Magnificently restored after being nothing but a burnt-out hulk for decades, the Customs House again dominates the Liffeyside. Unfortunately not quite visible from the city centre, as some bright spark decided to build a railway bridge right next of it.
The best views are from Matt Talbot Bridge in the early morning. After that traffic kicks in ...
The Campanile of Trinity College
The view that spawned a million postcards - the solitary campanile (bell tower) dominates the inner courtyard of Trinity College. Cue hundreds of tourists and the odd student obscuring your view.
Try a different angle - the campanile is rarely photographed (but no less photogenic) from the direction of the Rubrics. If you need the classic view, try any platform in front of the other buildings.
The Four Courts
Another of Dublin's official buildings and nearly destroyed during the Easter Rising, the Four Courts have been restored and are best viewed from the Liffey quays. Up close details of modern life will emerge, like security barriers and less salubrious "visitors".
Note that you may enter the visitor's gallery (if there is room) and have a look at the interior - but photography is forbidden here.
Ooooookay ... the world's highest free-standing monument resembles a needle and is about as popular with locals as the sewers below O'Connell Street and the Spire. You know they're there, but you don’t stop and admire them. Only artists, architects an non-Dubliners spare this steel column more than a passing glance. Yet it has become a significant part of Dublin's skyline.
Popular nicknames are "The Spike", "The Needle" or "The Stiletto in the Ghetto".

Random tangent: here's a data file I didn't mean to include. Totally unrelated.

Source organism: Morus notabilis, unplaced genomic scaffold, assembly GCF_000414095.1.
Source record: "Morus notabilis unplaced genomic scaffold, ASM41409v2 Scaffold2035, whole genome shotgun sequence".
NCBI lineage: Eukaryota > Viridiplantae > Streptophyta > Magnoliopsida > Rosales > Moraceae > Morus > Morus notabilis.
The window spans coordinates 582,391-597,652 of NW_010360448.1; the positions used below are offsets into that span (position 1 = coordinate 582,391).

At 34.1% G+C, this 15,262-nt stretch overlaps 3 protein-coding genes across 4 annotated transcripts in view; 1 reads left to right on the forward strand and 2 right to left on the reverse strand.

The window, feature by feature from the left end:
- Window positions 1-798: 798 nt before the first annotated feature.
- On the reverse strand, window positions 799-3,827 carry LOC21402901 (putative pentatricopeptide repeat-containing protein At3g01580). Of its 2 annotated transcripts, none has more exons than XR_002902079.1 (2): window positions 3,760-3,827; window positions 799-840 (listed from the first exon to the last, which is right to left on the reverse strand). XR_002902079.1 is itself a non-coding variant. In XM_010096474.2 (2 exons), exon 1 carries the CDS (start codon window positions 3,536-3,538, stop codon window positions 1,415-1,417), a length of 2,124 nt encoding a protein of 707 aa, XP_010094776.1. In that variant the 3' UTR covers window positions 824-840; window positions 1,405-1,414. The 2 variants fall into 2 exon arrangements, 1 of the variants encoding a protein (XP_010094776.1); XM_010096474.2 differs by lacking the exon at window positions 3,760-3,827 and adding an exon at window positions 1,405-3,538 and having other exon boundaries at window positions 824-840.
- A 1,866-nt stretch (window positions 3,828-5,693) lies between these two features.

The Guinness Brewery
On calm days you may smell the Guinness brewery before you actually see it - and depending on you the thick yeasty smell might make you sick or smile. The classic view for most visitors is the entrance area to the Guinness Hopstore museum. If you want a better view, try the front lawn of the National Museum in Collins Barracks.
And if you want to experience the sheer size of Guinness, simply walk around the parameter. You’ll need a pint afterwards.
Ringsend Power Station
It is neither a thing of beauty nor is it old - but the Ringsend Power Station with its twin stacks has achieved iconic status. And it spells "Dublin" to many people - if only because it is the first Dublin building you can make out when arriving by sea.
It is visible from almost anywhere in Dublin Bay, but the best view is from the sun deck of the "Ulysses" ferry ...
Best described as a wild medley of styles, Dublin Castle is far from your typical castle. It has grown almost organically over the centuries and, due to its sprawling, yet hemmed-in city centre location can only be properly viewed from the air.
So it's parts of Dublin Castle that have achieved iconic status as Dublin landmarks. Mainly the courtyard, the neo-gothic chapel and the adjacent Record Tower ... soooo, like, medieval! And of course the view of the colourful facades from the Dubh Linn Gardens.
The Papal Cross in Phoenix Park
If you are not religious, these are just girders painted white ... but the massive Papal Cross in Dublin's Phoenix Park still is a focal point for many Catholics in Ireland. It marks the spot where John Paul II held the largest mass ever on these shores.
The memorial to the Pope's visit, as it is today, is a staple of bus tours through Dublin. Often just because it makes a great elevated viewing platform.
The General Post Office
Heavily restored after the heavy shelling of 1916, the General Post Office is just about the only remarkable building on O'Connell Street - but it is far more important for its historical significance. Here Patrick Pearse declared the Irish Republic (and war on the British Empire) at the start of the Easter Rising. A few days later the building was a burnt-out hulk and Pearse stood in front of an execution squad.
A major regeneration of what will be "Dublin's North Quarter" is being prepared, this will see major structural impact on the GPO.
I am always in two minds about Ha'penny Bridge, spanning the Liffey between Temple Bar and "de Nordsoide" - on a good day it is a quaint Victorian construction worth a photo. On a bad day it is a crowded haunt of beggars and tourists best avoided. But no other Liffey bridge is "more Dublin" than the Ha'penny Bridge.
And visiting Dublin without crossing it would be like going into a pub without drinking Guinness. Meaning you won’t be struck dead by a bolt of lightning if you don’t, but every other Dublin tourist will ask you how you could miss out ...